A Numerical Investigation over the Cavitating Flow Regime of a 2D-Hydrofoil

A Numerical Investigation over the Cavitating Flow Regime of a 2D-Hydrofoil Luca Bonfiglio 1, Stefano Brizzolara 1 1. Massachusetts Institute of Technology, Mechanical Engineering Department, Sea Grant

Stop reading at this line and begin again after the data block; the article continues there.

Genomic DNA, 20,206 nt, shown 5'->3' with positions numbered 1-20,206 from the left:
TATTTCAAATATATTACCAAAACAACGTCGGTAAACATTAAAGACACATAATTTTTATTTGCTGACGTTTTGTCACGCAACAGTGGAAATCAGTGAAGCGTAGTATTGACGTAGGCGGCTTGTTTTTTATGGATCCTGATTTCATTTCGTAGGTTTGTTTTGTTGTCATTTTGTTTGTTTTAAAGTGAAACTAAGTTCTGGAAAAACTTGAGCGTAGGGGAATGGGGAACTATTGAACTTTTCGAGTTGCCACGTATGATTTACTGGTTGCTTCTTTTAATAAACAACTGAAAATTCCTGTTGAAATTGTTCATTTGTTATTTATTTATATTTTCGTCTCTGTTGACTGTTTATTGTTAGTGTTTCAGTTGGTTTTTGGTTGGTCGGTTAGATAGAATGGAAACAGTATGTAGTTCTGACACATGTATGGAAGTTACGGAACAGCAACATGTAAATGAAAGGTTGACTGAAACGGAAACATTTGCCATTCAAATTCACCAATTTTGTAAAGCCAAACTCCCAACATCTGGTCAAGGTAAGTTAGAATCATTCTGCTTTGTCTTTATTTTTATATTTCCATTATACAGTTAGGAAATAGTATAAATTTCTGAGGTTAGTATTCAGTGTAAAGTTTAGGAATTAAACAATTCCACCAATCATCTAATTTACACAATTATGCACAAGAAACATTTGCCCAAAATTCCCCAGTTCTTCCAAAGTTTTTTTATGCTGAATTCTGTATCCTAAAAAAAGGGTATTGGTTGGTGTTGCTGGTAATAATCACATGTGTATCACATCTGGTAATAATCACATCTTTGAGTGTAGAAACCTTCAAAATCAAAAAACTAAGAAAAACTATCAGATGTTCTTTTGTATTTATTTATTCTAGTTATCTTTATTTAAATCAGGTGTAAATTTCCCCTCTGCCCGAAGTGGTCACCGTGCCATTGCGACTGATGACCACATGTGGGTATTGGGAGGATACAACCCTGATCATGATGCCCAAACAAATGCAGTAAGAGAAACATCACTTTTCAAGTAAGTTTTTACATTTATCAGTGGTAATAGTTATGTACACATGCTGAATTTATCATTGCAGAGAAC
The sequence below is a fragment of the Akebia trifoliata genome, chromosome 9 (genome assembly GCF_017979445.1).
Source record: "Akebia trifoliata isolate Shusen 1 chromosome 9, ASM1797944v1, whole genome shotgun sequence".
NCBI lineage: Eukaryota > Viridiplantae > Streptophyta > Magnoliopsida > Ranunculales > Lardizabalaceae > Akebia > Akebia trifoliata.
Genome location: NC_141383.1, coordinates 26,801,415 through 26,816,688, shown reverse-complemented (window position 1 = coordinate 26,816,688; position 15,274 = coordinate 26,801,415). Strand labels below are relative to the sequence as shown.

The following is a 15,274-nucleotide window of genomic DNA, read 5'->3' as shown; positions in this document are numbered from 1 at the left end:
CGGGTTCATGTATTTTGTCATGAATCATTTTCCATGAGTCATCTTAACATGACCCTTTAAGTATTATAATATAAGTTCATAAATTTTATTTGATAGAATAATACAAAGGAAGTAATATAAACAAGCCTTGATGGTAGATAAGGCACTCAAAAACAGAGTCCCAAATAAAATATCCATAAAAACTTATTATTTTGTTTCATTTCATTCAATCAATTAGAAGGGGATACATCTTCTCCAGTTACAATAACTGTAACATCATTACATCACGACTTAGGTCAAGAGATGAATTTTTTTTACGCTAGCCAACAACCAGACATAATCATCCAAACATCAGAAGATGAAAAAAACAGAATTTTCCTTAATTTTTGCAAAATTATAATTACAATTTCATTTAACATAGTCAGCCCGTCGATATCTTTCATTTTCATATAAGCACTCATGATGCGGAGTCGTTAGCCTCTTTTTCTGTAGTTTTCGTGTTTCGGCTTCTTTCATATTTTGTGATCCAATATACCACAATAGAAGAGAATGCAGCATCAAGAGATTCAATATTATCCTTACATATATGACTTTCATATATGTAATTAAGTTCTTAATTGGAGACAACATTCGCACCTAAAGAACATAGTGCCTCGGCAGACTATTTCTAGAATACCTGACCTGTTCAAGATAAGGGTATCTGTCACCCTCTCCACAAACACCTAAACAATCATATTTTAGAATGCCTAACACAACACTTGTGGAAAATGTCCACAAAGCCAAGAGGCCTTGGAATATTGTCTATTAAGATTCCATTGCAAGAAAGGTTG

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A Numerical Investigation over the Cavitating Flow Regime of a 2D-Hydrofoil Luca Bonfiglio 1, Stefano Brizzolara 1 1. Massachusetts Institute of Technology, Mechanical Engineering Department, Sea Grant College Program, Cambridge, Massachussets, USA KEY WORDS Super-Cavitating; Hydrofoil; RANSE; OpenFOAM; Parkin INTRODUCTION The advances in sailing boat races have been greatly proven in the recent America s Cup competition. Sailing boats have reached speeds above 40 knots with a simple concept: the wetted surface of the hull is minimized and the required displacement is obtained through a lifting force produced by submerged hydrofoils working at very high speeds. This is a well-known concept in naval architecture that has been exploited since the beginning of the 20th Century. Hydrofoils used in sailing boat races are yet not designed for cavitating flow, but major changes in the design will be needed in case speed increases above 50 knots. When high speed crafts (including fast sailing boats) operate significantly above the planing threshold speed, the convenience of completely or partially supporting their weight by lifting hydrofoils is evident (Du Cane (1964)). A very low pressure field induced by high inflow speed triggers water vaporization at ambient temperature: cavitation cannot be avoided and foil shape has to be designed with the goal of maintaining a stable flow regime eventually compromising the lift. When craft speed arise above 50 knots, the design philosophy for the basic section of the lifting hydrofoil has to radically change and turn to super-cavitating hydrofoils (Auslaender (1962)) being the final goal addressed towards the delay and stabilization of the cavity shape over the hydrofoil surface. In super-cavitating regimes the suction surface of the hydrofoil is fully enveloped in the cavity which (typically) detaches at the leading edge of the foil and closes in the wake well aft the trailing edge. The pressure side of the hydrofoil is the only responsible for lift generation thus the main design target is represented by the shape of the foil surface. Several simplified theories assuming steady state potential flow (mentioned later in this introduction) were developed in the past to deal with this essential design problem. The design of super-cavitating hydrofoils, though, must consider also off-design, certainly even more rigorously than the case of partial or sub-cavitating hydrofoils. The shape (length and thickness primarily) of the super-cavity is in fact highly sensitive to a variation of speed and angle of attack that can occur in different operating conditions, with the serious hazard to lose the stable super-cavitating regime abruptly falling into different type of cavitation (e.g. partial or base vented) which can be highly unstable and can cause oscillations and hysteresis effects on the generated lift force over time. It is clear that a computational tool able to predict the hydrodynamic characteristics of cavitating foil is essential in the design process of such type of hydrofoils. From a fluid dynamic point of view, the flow around supercavitating hydrofoil is a complex phenomenon which involves many different challenges. The early prediction methods were formulated under linear theories (Tulin (1953), Acosta (1955)) but major weaknesses were experienced in the cavity shape prediction especially for thick profiles. Uhlman (1987) used a nonlinear surface vorticity method to prove that the cavity size decreases with the increase of profile thickness, in contrast with linear theories findings. Since then many non-linear potential flow based methods were formulated in the context of a boundary element approach both in 2D (Kinnas and Fine (1991)) and 3D (Fine and Kinnas (1993), Kinnas and Fine (1992) and Kim and Lee (1996)). Among these studies Young and Kinnas (2001) developed a surface panel method to predict cavitating flows in unsteady conditions. The main problem related to cavitating flows is that the cavity shape can be found only through the solution of the flow around the profile which depend on the shape of the cavity itself. Panel methods treat the cavity as a domain boundary where specific dynamic and kinematic boundary conditions are imposed. They are based on potential flow formulation and they need to be formulated in order to iteratively solve for the cavity shape. Kinnas et al. (1994) developed a non-linear BEM for partially and super-cavitating hydrofoils including a viscous model based on the boundary layer-theory. The validity of this method has been proven for steady-state flows, but it cannot be applied for unsteady cavitation. Recently a potential flow based method has been proposed by Celik et al. (2014) who used a BEM based on source and doublet distribution on the foil and the cavity with Dirichlet boundary conditions. They verified their method with numerical results obtained with a Reynolds Averaged Navier-Stokes code and they validated it on a series of NACA 16 hydrofoils in steady sheet cavitation. Their method is limited to steady cavitaton occurring on the back of 2D profiles and its application to NACA 16 hydrofoils of different thickness, showed some weaknesses when used for thin profiles at different angles of attack. Their work confirms that in case of complex turbulent flows where hydrofoils are operated at high angles of attack a more realistic modeling of the physics need to be involved. The solution of the Navier-Stokes equations coupled with a suitable cavitation model recently brought extraordinary improvements in cavitating flow predictions. Recovering viscous effects and vortex shedding due to separation in the context of a nonlinear method to capture the cavity boundary has considerably improved the analysis of the unsteady characteristics of cavitation like the re-entrant jet prediction. However, one of the main challenges to face when solving Navier-Stokes equations in very high speed flows is the modeling of turbulent effects, responsible for the random fluctuations of the main flow variables. In fact the boundary layer flow interacts with the cavity interface, contributing to its development (Ji et al. (2015)). Different methodologies of increasing accuracy could be applied for the solution of turbulent cavitating flows. RANSE technique is based on the solution of the mean flow characteristics after the averaging of Navier-Stokes equations; several successful applications were presented by Oprea and Bulten (2009), LI DQ and Lindell (2009) and Hoekstra and Vaz (2009). A more accurate turbulence modeling was presented by Bensow and Bark (2010) who analyzed the cavitating flow around a NACA-0015 foil using a Large Eddies Simulation technique (LES) which computes the large scale anisotropic vortical structures modeling the smaller subgrid scales. Many of these applications have been proposed for partially cavitating hydrofoils, but only few of them consider super-cavitating conditions. In the present paper we present a numerical study on simple super-cavitating foil geometries, with the goal to verify and validate a computational method based on Unsteady Reynolds Averaged Navier-Stokes Equations (URANS) which at the moment represents the best compromise between accuracy and computational effort. The open source libraries of OpenFOAM represent the core of a comprehensive fluid dynamic analysis tool developed by Bonfiglio and Brizzolara (2015). The CFD suite includes a preprocessing package for mesh generation and case set-up as well as a post-processing tool for results analysis. The present study represents a first step for the validation and verification of a cavitating solver meant to be included in the more general CFD analysis tool for hydrofoils. The peculiarity of cavitating hydrofoils is the multiphase nature of the flow, which in this study is solved using a volume of fluid approach without involving any boundary condition on the cavity surface. The vaporization and condensation of the liquid is numerically solved using the Schnerr and Sauer cavitation model, fully resolving the vapor flow allowing for a better solution of the pressure recovery at the cavity closure. NUMERICAL SET UP Modeling a cavitating flow implies the addition of a set of equations describing the thermophysical behavior of the fluid. Cavitation is a well-known phenomena in which very high flow velocities cause low pressure fields responsible for the phase-change from liquid to vapor. Lord Rayleigh (1917) is considered the pioneer of the physical description of cavitation. He solved the problem of the collapse of a cavity in an incompressible, inviscid fluid and, with the goal to investigate over cavitation damage behind screw propellers, he developed the first model for growth and collapse of bubble. Rayleigh derived the motion equation of a spherical bubble with radius R(t) in any point of a liquid r giving an external pressure P(t) and an internal pressure p(r). Following a potential flow approach, thus neglecting viscosity and surface tension effects, the velocity potential is: φ=rṙ r From Bernoulli equation, it can be concluded that: Ṙ= 3 p(r) P(t) 2 ρ Rayleight equations were generalized later on by Plesset (1949) to include viscosity and surface tension effects. However the cavitation model used in the present study is the one proposed by Sauer and Schnerr (2001) which uses equation (2) to model the the bubble growth process. In this study, the numerical solution of the flow governing equations is obtained using a finite volume approach. The unsteady cavitating viscous flow simulations are performed using interphasechangefoam: a multiphase flow solver designed for two incompressible isothermal immiscible fluids with phase-change. This solver uses a volume of fluid phase-fraction based interface capturing approach, thus solving momentum equation for a single fluid mixture whose density and viscosity depend on the local concentration of vapor and water defined through the indicator function γ for which a transport equation is solved together with Navier-Stokes equations (Open- FOAM Foundation (2014)). The unsteady prediction of the cavity shape relies on the accurate prediction of the volume of fluid variable. A compressive convection scheme increases the accuracy of the interface prediction using an additional velocity field U r to steepen the gradient of volume fraction function γ close to the cavity boundary. The conservation equation for γ is therefore written as: (1) (2) γ t + (γu)+ [γ(1 γ)u r]= ṁ ρ V (3) Where the right hand side term represents a source term that will be discussed later in this section. U r represents the relative velocity between vapor and water: large values correspond to sharper interface but they might lead to nu- Bonfiglio A Numerical Investigation over the Cavitating Flow Regime of a 2D-Hydrofoil 2 Figure 1: Cavity Shape. In blue calpha = 0, in green calpha = 0.5, in red calpha = 1 and in orange calpha = 1.5 Time = 0.1s, σ v = 0.141, α=0 deg, Re=4.52e5 merical problems, U r is defined as: [ ( )] ϕ U r = n f min C f S f,max ϕ S f being n f the face normal flux, S f the ( face ) area vector and ϕ the ϕ volume metric flux. The term max S f represents the maximum face velocity of the control volume. The additional term [γ(1 γ)u r ] is indeed called artificial compression term and it is only effective when 0 γ 1 (at the interface). (4) no significant impact on global performances (drag coefficient in figure 2). In the closure region, where the cavity thickness gradually reduces, the cavity becomes more unstable with calpha greater than 1, for this reason calpha=0 has been selected for all the following simulations in the present study. In this approach the cavity surface is modeled as a fictitious interface where the VoF fraction function γ assumes an intermediate value between 1 (liquid) and 0 (vapor): γ = 0.5. The solution of equation 3 leads to the determination of the physical characteristic of the fluid mixture: ρ=(1 γ)ρ L + γρ V (5) µ=(1 γ)µ L + γµ V (6) c D CPU Time [s] The source term in (3) represents the vapor production, determined on the basis of thermophysical consideration: ṁ + ρ = C V ρ L V ρ ṁ= γ(1 γ) R 3 2(pV p) 3ρ L if p p V ṁ ρ = C V ρ L C ρ γ(1 γ) (7) 3 2(p pv ) R 3ρ L if p p V CFD c D 500 CPU Time EFD c D calpha Figure 2: Drag Coefficient predictions at different interface compression values (calpha). Time = 0.1s, σ v = 0.141, α=0 deg, Re = 4.52e5, number of nucleii 8.5e The bubble radius is given in terms of n 0 which represents the nuclei concentration per unit of volume of pure liquid: ( γ R= 1 γ ) (8) 4π n 0 It is possible to control the relative velocity and thus the interface compression tuning C f (calpha): a sharp interface generally leads to results more consistent with the physics, but it might cause numerical instability, while when the artificial compression is not used (calpha= 0), the VOF transition from 1 to 0 is smeared over a larger number of cells. For this reason the type of numerical grid has been specially designed to study cavitating and super-cavitating hydrofoil, including a refinement region of unstructured cells downstream the trailing edge where the cavity is supposed to develop. Figure 1 shows the influence of the artificial compression term on cavity shapes: increasing the value of calpha leads to cavity instability generally requiring higher computational time with Figure 3: Schnerr Sauer Model: Velocity Contour at Time = 0.1s, σ v = 0.141, γ=0 deg, Re=4.52e5 Bonfiglio A Numerical Investigation over the Cavitating Flow Regime of a 2D-Hydrofoil 3 Figure 4: Schnerr Sauer model: σ k contour and velocity vector field in the cavity at Time = 0.1s, σ v = 0.141, γ = 0 deg, Re = 4.52e5 Limiter with Explicit Solution (MULES) algorithm to avoid unbounded solution for the variable γ: if a cell is completely filled with a certain phase, it cannot be further filled with any other phases (Kissling et al. (2010)). The flow simulated in the present study is characterized by a relatively low Re number, thus no turbulence modeling is required. The numerical set-up described above leads to the solution of the pressure and velocity fields as well as the VoF scalar function. Following Parkin (1956) approach for the analysis of the experimental results, different cavitating flow conditions can be distinguished through the definition of a nominal cavitation index σ V (or K V ) (based on the fluid saturation temperature) and an actual cavitation index based on the pressure value measured inside the cavity σ K (or K K ) CFD c D EFD c D σ V = p 0 p V 1 2 ρv σ 2 K = p 0 p K 1 2 ρv (9) 2 c D e+11 1e+12 1e+13 1e+14 1e+15 1e+16 1e+17 number of nucleii Figure 5: Schnerr Sauer model: Drag coefficient over nuclei concentration in 1 m 3 of water. Nuclei Diameter: d nuc = 2E 6. σ v = 0.141, γ=0 deg, Re=4.52e5 The numerical prediction of cavitating flows is achieved through the solution of the continuity and the momentum equations expressed in terms of a velocity and a pressure equation: the former solved using a smoothsolver with a Gauss Seidel smoother suitable for symmetric algebraic system, while the latter using a multigrid method (GAMG - Geometric Algebraic Multi Grid) with a Diagonal Incomplete Cholesky based smoother. The outer iterations required for the solution of the non-linear partial differential system of equations rely on the PISO algorithm (Issa (1985)). Being the nature of cavitation essentially unsteady, it is particularly important to accurately solve the problem in time domain. For this reason an implicit Euler scheme time discretization has been selected with a variable time-step dynamically adapted in order to keep the maximum local Courant number under a certain threshold (Co 1). The solution of the volume of fluid fraction function is achieved using a smoothsolver with a Gauss Seidel smoother with a Multidimensional Universal Figure 3 shows the contour of the velocity field downstream the trailing edge of a base-cavitating wedge-hydrofoil at 0 deg of angle of attack: cavity detachment is experienced at the sharp edges of the hydrofoil blunt trailing edge. As expected the vapor wake flow is stagnant right after the trailing edge while the velocity increases getting closer to the cavity closure point. The velocity vector field of the vapor phase is plotted in figure 4 along with the contour of the cavitation number K K. As expected a flow recirculation is experienced close to the sharp edges. The pressure inside the cavity is equal to the nominal saturation pressure. The velocity vector field of the vapor phase predicted by the numerical method is plotted in figure 4 along with the contour of the cavitation number K K. As expected a flow re-circulation is experienced close to the sharp edges. The pressure inside the cavity is equal to the nominal saturation pressure. A sensitivity study aimed to understand the influence of the nuclei concentration in the drag coefficient prediction has been performed and the results are presented in figure 5. A proper tuning of the arbitrary physical parameters of the cavitation model may lead to a closer match between the numerical prediction and the experiments performed by Parkin (1956) as described in the following section. The increase of nuclei concentration in the fluid leads to a larger vapor concentration at the hydrofoil surface which results in smaller time-averaged drag values. On the other hand the larger number of cavitation nuclei increases the flow instability, leading to larger standard deviation values of the forces (indicated through the error bar in figure 5). Figure 5 shows results obtained with a particularly coarse grid of dimensionless wall distance y+ of about 3. A comprehensive grid independence study have been performed and results will be presented along with the description of the mesh topology, in the following section. A nuclei concentration of 8.5e13 has been selected for every simulations presented in the following sections of the present paper. Bonfiglio A Numerical Investigation over the Cavitating Flow Regime of a 2D-Hydrofoil 4 HYDROFOIL GEOMETRY AND MESH TOPOLOGY The geometry that has been selected for the verification and validation study presented in this paper is the one investigated by Parkin (1956). This shape is particularly interesting for the presence of sharp leading and trailing edges which promote cavitation inception at relatively low speeds. Sharp edges are often used in super-cavitating hydrofoil design when performances need to be ensured in a large range of operating conditions: since in a wide range of angle of attacks the cavity detaches from the edges, hydrofoil performances (lift and drag) do not depend on the translation of detachment points along the foil surface. The problem of cavity detachment and closure is one of the main challenges in cavitation prediction. In presence of sharp edges the detachment position is known a priori, but for hydrofoils not specifically designed for cavitating regimes numerical procedures need to be used. Armstrong (1953) and Wu (1967) developed a theory based on irrotational inviscid fluid hypothesis which has been used to demonstrated that the curvature of the streamlines become finite at separation points and the cavity detachment occurs when their curvature becomes equal to the curvature of the solid body. Brennen (1969) and Arakeri (1975) showed through an experimental campaign that the cavity detachment point depends on viscous effects, surface tension and surface roughness. In conventional super-cavitating hydrofoils detachment is typically experienced at the leading edge and at the two edges of the blunt trailing edge. The aim is to induce the detachment of the supercavity at the leading edge at low cavitation indexes and to induce separation and base cavitation at relatively high cavitation